19th May 2017:

Following a visit to RAF Brampton in Cambridgeshire last year, when eight early Roman pottery kilns were uncovered, archaeologists from OA East returned to the area to find two previously unknown medieval sites and a number of curious pits or tanks

A beamslot structure and a number of postholes were found at one of the sites, and these most likely relate to gravel extraction dating between the 12th and 14th centuries. Other remains at this site dated between the 14th and 16th centuries, and comprised pits, an enclosure and, more significantly, the remains of a wooden tank or, perhaps, the lining of a well.

The tank/well lining was composed of stakes and planks, which revetted three sides of a large pit that had been capped in the 16th century, when the area was converted to parkland. Interestingly, many of the planks were clearly reused and they had grooved gauges, housings and round nail/dowel holes, which indicate that they originally formed elements of carts or structures. The interior of the tank/well contained medieval pottery, plant remains and pieces of leather.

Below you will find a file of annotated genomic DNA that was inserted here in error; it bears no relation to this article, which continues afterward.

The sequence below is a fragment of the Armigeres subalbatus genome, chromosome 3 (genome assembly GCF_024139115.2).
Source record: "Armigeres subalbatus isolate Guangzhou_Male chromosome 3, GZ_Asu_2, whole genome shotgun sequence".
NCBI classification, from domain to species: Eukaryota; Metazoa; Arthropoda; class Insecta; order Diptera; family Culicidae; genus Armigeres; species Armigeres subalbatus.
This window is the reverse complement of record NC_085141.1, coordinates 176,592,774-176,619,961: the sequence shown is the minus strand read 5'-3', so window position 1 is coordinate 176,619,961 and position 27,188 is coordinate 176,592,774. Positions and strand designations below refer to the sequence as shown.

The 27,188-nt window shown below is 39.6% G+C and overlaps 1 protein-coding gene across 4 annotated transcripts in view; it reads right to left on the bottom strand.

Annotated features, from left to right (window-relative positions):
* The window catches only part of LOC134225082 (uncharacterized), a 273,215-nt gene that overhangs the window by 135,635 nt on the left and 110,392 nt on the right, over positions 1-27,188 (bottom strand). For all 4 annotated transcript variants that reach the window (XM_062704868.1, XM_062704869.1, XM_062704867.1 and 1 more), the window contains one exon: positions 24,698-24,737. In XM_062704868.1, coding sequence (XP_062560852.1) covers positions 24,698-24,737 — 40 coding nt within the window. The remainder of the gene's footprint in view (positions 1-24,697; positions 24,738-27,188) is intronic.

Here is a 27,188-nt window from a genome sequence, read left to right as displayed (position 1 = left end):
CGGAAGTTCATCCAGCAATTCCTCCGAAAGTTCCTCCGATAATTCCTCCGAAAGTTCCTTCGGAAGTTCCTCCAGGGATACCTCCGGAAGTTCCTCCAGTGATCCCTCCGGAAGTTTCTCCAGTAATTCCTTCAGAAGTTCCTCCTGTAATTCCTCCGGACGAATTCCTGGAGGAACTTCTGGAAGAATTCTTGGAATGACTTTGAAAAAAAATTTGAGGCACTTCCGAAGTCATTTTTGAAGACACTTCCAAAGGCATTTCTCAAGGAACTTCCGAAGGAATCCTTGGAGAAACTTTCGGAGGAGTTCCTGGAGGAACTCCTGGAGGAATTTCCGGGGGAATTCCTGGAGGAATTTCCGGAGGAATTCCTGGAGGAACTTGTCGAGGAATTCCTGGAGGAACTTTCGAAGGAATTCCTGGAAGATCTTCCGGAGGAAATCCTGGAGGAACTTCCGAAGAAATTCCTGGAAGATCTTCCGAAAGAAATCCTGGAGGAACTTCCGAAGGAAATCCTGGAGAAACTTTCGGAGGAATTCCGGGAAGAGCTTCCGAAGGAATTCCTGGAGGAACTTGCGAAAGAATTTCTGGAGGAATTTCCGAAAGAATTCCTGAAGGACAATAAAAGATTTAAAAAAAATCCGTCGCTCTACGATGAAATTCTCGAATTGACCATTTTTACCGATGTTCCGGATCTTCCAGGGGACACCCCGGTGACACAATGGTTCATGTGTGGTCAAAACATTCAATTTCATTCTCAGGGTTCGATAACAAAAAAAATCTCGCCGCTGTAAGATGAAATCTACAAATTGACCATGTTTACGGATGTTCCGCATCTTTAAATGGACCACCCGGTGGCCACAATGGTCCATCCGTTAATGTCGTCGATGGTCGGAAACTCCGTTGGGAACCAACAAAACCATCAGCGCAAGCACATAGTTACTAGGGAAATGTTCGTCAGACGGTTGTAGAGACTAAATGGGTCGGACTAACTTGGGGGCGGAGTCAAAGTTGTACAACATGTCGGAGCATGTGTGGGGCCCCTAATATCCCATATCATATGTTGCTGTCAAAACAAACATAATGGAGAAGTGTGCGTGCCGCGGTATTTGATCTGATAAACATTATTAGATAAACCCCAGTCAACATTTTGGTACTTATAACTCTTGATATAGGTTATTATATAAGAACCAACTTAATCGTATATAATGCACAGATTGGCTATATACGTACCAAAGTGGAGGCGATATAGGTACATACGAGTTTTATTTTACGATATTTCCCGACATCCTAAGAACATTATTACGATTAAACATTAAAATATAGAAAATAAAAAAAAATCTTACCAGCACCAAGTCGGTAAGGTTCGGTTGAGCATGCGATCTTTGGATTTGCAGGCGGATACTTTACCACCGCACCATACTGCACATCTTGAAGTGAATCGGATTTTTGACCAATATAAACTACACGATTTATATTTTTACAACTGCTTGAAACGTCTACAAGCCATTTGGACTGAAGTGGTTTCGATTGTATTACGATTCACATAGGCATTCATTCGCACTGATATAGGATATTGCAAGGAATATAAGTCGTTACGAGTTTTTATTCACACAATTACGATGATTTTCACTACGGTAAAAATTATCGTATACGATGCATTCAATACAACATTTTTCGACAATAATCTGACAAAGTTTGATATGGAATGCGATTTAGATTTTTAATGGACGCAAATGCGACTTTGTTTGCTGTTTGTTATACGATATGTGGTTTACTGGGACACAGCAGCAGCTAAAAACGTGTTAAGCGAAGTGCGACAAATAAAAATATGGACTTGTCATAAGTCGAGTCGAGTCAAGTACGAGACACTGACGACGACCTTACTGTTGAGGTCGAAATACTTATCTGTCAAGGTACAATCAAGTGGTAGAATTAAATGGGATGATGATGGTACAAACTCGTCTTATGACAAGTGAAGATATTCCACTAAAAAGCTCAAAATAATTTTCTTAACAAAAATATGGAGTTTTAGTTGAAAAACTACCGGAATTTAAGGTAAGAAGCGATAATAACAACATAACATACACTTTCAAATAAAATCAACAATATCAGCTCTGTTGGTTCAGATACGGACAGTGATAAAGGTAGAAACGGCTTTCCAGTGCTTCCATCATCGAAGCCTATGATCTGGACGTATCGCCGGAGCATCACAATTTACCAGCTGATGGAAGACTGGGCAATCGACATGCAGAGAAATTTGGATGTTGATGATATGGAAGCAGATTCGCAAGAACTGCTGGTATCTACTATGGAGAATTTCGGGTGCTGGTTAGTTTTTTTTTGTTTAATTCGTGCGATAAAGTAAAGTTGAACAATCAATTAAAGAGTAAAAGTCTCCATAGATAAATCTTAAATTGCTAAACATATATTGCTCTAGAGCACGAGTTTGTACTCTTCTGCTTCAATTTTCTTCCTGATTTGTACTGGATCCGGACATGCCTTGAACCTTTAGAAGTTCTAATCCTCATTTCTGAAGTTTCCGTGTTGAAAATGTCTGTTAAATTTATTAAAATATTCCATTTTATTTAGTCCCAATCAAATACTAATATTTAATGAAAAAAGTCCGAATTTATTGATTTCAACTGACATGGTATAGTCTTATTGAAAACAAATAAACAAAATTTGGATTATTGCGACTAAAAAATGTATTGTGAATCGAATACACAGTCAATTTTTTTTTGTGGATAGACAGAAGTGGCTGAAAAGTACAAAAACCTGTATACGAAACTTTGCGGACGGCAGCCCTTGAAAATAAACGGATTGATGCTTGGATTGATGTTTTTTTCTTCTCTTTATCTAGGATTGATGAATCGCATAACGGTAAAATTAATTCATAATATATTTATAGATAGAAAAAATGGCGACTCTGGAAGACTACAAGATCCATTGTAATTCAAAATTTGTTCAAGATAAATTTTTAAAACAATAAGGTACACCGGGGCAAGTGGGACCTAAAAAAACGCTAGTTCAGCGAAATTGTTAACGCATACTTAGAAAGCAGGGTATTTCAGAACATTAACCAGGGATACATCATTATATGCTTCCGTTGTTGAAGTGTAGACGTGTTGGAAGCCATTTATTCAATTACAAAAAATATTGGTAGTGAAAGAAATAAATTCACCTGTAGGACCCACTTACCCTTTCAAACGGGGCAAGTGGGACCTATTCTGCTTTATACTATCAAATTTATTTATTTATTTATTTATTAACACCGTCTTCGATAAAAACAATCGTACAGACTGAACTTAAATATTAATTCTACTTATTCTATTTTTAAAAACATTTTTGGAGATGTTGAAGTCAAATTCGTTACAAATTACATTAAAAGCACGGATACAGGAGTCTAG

The other site also produced ditches, pits and beamslots, alongside two more tank-like pits. The larger of these was the most intriguing and, although it did not contain a wooden structure, it did contain charcoal, plant remains, and 25 pieces of well-preserved leather, including shoe fragments.

Although we can be certain that the Brampton tanks would have been used to hold water, a definite use for them has yet to be determined. Were they connected with an industrial process or were they merely wells? It is hoped that the environmental evidence from the excavation, which was commissioned by Campbell Buchanan on behalf of JCAM Commercial Real Estate Property VII Ltd, will prove fruitful and help answer some of our questions.

One of the medieval timber-lined tanks from RAF Brampton